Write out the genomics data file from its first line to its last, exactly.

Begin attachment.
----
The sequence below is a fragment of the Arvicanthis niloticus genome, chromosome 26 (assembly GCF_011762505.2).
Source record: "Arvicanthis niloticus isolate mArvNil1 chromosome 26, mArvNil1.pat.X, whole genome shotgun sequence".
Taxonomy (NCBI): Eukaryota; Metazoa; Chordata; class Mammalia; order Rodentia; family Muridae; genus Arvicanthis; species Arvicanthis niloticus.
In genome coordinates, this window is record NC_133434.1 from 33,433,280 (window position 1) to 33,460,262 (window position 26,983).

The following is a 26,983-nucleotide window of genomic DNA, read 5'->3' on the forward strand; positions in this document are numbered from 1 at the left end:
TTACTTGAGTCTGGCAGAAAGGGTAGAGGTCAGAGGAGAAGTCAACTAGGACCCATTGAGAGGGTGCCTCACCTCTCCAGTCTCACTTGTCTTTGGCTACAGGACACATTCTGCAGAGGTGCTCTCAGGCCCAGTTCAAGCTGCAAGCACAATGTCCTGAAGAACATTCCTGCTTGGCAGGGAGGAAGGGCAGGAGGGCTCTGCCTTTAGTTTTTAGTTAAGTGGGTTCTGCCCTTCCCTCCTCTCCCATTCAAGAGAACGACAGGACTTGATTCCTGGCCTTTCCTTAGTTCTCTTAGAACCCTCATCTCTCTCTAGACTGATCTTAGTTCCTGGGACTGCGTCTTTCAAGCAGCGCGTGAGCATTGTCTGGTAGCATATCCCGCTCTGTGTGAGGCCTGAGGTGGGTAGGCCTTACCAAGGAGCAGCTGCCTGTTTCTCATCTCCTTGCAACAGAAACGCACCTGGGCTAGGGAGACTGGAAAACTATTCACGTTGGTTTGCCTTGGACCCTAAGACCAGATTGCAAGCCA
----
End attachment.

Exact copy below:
The sequence below is a fragment of the Arvicanthis niloticus genome, chromosome 26 (assembly GCF_011762505.2).
Source record: "Arvicanthis niloticus isolate mArvNil1 chromosome 26, mArvNil1.pat.X, whole genome shotgun sequence".
Taxonomy (NCBI): Eukaryota; Metazoa; Chordata; class Mammalia; order Rodentia; family Muridae; genus Arvicanthis; species Arvicanthis niloticus.
In genome coordinates, this window is record NC_133434.1 from 33,433,280 (window position 1) to 33,460,262 (window position 26,983).

The following is a 26,983-nucleotide window of genomic DNA, read 5'->3' on the forward strand; positions in this document are numbered from 1 at the left end:
TTACTTGAGTCTGGCAGAAAGGGTAGAGGTCAGAGGAGAAGTCAACTAGGACCCATTGAGAGGGTGCCTCACCTCTCCAGTCTCACTTGTCTTTGGCTACAGGACACATTCTGCAGAGGTGCTCTCAGGCCCAGTTCAAGCTGCAAGCACAATGTCCTGAAGAACATTCCTGCTTGGCAGGGAGGAAGGGCAGGAGGGCTCTGCCTTTAGTTTTTAGTTAAGTGGGTTCTGCCCTTCCCTCCTCTCCCATTCAAGAGAACGACAGGACTTGATTCCTGGCCTTTCCTTAGTTCTCTTAGAACCCTCATCTCTCTCTAGACTGATCTTAGTTCCTGGGACTGCGTCTTTCAAGCAGCGCGTGAGCATTGTCTGGTAGCATATCCCGCTCTGTGTGAGGCCTGAGGTGGGTAGGCCTTACCAAGGAGCAGCTGCCTGTTTCTCATCTCCTTGCAACAGAAACGCACCTGGGCTAGGGAGACTGGAAAACTATTCACGTTGGTTTGCCTTGGACCCTAAGACCAGATTGCAAGCCA